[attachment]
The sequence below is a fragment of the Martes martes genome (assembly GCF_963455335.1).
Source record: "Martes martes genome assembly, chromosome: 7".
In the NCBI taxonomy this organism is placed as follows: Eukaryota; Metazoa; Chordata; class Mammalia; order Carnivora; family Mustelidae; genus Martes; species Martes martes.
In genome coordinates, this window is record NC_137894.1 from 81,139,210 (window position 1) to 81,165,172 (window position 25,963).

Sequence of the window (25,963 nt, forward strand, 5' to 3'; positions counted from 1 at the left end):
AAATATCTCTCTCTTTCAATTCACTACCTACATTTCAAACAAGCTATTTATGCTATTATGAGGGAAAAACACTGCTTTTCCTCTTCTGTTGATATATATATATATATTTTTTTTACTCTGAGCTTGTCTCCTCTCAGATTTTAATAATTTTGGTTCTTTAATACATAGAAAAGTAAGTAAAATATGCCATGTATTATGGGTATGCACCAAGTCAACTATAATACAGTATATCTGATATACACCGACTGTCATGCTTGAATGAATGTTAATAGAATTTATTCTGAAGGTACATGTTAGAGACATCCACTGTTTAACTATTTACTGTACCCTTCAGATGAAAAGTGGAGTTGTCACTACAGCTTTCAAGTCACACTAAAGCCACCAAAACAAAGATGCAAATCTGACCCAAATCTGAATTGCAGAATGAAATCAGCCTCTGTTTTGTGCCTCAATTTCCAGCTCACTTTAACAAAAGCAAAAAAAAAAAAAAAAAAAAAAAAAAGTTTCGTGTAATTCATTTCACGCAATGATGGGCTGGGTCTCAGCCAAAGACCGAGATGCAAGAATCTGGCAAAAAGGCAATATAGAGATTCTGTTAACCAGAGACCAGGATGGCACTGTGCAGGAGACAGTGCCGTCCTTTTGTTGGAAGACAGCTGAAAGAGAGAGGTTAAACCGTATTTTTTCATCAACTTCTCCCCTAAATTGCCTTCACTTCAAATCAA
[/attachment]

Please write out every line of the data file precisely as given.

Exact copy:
The sequence below is a fragment of the Martes martes genome (assembly GCF_963455335.1).
Source record: "Martes martes genome assembly, chromosome: 7".
In the NCBI taxonomy this organism is placed as follows: Eukaryota; Metazoa; Chordata; class Mammalia; order Carnivora; family Mustelidae; genus Martes; species Martes martes.
In genome coordinates, this window is record NC_137894.1 from 81,139,210 (window position 1) to 81,165,172 (window position 25,963).

Sequence of the window (25,963 nt, forward strand, 5' to 3'; positions counted from 1 at the left end):
AAATATCTCTCTCTTTCAATTCACTACCTACATTTCAAACAAGCTATTTATGCTATTATGAGGGAAAAACACTGCTTTTCCTCTTCTGTTGATATATATATATATATTTTTTTTACTCTGAGCTTGTCTCCTCTCAGATTTTAATAATTTTGGTTCTTTAATACATAGAAAAGTAAGTAAAATATGCCATGTATTATGGGTATGCACCAAGTCAACTATAATACAGTATATCTGATATACACCGACTGTCATGCTTGAATGAATGTTAATAGAATTTATTCTGAAGGTACATGTTAGAGACATCCACTGTTTAACTATTTACTGTACCCTTCAGATGAAAAGTGGAGTTGTCACTACAGCTTTCAAGTCACACTAAAGCCACCAAAACAAAGATGCAAATCTGACCCAAATCTGAATTGCAGAATGAAATCAGCCTCTGTTTTGTGCCTCAATTTCCAGCTCACTTTAACAAAAGCAAAAAAAAAAAAAAAAAAAAAAAAAAGTTTCGTGTAATTCATTTCACGCAATGATGGGCTGGGTCTCAGCCAAAGACCGAGATGCAAGAATCTGGCAAAAAGGCAATATAGAGATTCTGTTAACCAGAGACCAGGATGGCACTGTGCAGGAGACAGTGCCGTCCTTTTGTTGGAAGACAGCTGAAAGAGAGAGGTTAAACCGTATTTTTTCATCAACTTCTCCCCTAAATTGCCTTCACTTCAAATCAA